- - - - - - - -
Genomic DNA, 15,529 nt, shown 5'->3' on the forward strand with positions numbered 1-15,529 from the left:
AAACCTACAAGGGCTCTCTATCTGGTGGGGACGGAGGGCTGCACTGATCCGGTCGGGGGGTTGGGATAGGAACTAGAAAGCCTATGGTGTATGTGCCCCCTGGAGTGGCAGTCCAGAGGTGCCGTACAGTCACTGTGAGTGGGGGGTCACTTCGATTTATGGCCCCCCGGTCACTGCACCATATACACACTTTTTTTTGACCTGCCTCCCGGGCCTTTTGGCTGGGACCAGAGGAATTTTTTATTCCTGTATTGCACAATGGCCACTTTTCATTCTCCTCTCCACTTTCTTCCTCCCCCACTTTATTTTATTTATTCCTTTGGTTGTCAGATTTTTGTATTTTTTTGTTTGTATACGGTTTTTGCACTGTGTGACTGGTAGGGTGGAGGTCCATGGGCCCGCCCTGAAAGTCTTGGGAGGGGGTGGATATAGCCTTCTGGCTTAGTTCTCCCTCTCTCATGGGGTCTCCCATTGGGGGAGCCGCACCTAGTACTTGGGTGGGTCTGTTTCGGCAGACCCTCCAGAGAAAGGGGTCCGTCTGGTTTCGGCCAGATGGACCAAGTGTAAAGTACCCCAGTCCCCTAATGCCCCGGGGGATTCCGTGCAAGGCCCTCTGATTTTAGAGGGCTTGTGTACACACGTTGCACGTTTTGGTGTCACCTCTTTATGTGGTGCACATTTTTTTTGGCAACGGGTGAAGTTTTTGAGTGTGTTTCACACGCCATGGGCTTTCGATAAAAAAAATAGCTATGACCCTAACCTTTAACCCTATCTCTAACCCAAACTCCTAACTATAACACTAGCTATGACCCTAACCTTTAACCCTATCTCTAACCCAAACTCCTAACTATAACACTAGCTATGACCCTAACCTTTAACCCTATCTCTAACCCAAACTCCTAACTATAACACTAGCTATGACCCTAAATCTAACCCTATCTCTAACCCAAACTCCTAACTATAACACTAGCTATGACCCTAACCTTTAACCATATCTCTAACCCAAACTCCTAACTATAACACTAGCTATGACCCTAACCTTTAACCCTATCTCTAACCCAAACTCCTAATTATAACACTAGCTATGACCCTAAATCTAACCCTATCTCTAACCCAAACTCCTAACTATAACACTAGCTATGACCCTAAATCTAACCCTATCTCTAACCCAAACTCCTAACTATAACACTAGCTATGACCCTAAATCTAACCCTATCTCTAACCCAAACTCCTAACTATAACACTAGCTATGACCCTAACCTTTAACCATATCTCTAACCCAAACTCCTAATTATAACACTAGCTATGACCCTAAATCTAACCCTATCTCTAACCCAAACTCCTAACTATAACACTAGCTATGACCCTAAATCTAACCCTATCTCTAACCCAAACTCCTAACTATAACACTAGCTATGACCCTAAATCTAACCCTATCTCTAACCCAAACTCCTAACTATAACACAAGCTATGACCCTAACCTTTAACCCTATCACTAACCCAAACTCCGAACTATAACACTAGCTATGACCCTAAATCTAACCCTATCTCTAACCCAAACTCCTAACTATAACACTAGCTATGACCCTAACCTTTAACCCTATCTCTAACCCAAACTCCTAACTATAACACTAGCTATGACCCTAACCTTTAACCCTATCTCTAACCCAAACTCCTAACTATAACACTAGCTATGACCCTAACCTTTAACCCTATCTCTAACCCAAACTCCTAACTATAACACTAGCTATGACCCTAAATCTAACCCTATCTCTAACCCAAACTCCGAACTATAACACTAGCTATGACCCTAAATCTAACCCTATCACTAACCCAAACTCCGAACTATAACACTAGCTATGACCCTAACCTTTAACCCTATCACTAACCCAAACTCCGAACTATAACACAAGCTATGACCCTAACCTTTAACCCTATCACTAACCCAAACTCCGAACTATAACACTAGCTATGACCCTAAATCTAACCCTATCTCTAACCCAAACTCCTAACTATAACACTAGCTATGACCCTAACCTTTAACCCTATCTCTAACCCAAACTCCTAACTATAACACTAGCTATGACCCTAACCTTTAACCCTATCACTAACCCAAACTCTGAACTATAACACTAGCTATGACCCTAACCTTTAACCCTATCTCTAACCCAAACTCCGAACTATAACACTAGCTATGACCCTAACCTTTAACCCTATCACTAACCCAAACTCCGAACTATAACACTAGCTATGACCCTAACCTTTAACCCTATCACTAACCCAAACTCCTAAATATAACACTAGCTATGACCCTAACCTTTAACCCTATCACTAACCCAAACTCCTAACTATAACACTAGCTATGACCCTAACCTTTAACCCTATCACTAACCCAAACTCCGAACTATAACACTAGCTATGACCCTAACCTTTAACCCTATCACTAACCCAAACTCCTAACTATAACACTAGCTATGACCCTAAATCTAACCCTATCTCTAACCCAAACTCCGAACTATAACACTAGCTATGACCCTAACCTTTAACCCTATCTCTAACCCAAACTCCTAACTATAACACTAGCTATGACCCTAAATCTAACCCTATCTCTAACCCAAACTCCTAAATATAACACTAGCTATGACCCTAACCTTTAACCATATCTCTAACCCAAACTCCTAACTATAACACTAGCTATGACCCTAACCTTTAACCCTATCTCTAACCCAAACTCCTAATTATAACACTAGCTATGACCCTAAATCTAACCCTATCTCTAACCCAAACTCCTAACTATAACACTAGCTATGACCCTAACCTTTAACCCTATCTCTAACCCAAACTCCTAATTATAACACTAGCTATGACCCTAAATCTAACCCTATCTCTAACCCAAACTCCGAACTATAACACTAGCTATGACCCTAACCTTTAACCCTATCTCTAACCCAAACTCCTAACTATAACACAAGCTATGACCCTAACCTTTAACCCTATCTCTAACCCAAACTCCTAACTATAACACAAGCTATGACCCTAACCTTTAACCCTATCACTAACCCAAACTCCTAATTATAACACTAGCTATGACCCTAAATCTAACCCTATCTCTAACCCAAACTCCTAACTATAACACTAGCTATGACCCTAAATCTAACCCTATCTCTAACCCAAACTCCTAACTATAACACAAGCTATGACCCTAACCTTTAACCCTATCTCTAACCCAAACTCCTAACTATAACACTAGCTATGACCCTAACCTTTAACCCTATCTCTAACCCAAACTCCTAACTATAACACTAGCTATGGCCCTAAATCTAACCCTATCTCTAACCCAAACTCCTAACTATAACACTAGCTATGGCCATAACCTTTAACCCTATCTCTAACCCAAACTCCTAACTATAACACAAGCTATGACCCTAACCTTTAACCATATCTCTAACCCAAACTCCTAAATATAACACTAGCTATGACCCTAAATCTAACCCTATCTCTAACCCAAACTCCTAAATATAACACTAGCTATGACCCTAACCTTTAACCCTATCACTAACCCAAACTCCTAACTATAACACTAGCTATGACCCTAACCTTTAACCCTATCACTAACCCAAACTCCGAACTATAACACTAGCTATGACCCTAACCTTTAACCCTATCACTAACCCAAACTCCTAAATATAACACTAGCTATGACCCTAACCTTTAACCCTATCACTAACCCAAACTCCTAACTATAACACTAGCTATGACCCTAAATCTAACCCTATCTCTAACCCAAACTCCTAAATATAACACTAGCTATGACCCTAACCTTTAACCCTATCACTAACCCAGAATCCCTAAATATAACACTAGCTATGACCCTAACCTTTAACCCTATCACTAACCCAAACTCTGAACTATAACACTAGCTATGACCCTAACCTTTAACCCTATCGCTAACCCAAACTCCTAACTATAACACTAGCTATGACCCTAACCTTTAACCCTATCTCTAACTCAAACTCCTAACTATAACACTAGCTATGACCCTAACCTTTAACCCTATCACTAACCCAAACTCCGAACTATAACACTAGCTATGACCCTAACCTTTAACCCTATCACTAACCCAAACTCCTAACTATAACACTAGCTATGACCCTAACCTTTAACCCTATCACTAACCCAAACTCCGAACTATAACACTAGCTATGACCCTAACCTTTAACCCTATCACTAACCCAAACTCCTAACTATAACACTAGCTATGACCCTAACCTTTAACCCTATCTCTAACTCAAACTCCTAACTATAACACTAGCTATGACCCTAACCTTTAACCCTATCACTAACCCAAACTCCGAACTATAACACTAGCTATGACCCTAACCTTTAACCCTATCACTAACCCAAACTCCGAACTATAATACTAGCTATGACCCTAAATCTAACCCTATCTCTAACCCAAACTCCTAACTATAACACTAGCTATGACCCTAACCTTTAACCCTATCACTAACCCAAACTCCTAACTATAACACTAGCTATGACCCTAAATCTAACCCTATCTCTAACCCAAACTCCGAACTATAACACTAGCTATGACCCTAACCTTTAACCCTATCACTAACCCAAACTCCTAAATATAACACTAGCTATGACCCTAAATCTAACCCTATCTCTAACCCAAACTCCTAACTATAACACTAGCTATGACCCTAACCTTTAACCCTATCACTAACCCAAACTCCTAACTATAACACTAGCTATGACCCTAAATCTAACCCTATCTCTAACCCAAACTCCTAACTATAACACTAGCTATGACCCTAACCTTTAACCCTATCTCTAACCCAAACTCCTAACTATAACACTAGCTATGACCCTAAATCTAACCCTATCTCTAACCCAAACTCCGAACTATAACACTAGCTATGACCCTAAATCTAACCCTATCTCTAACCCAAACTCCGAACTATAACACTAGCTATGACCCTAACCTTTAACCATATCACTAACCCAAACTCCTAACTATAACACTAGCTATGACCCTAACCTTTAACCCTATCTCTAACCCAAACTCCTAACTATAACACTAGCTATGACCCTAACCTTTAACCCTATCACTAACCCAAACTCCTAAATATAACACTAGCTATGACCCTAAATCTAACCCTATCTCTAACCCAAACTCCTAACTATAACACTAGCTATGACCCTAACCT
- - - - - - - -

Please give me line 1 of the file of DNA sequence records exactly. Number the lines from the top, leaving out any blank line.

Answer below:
Genomic DNA, 15,529 nt, shown 5'->3' on the forward strand with positions numbered 1-15,529 from the left: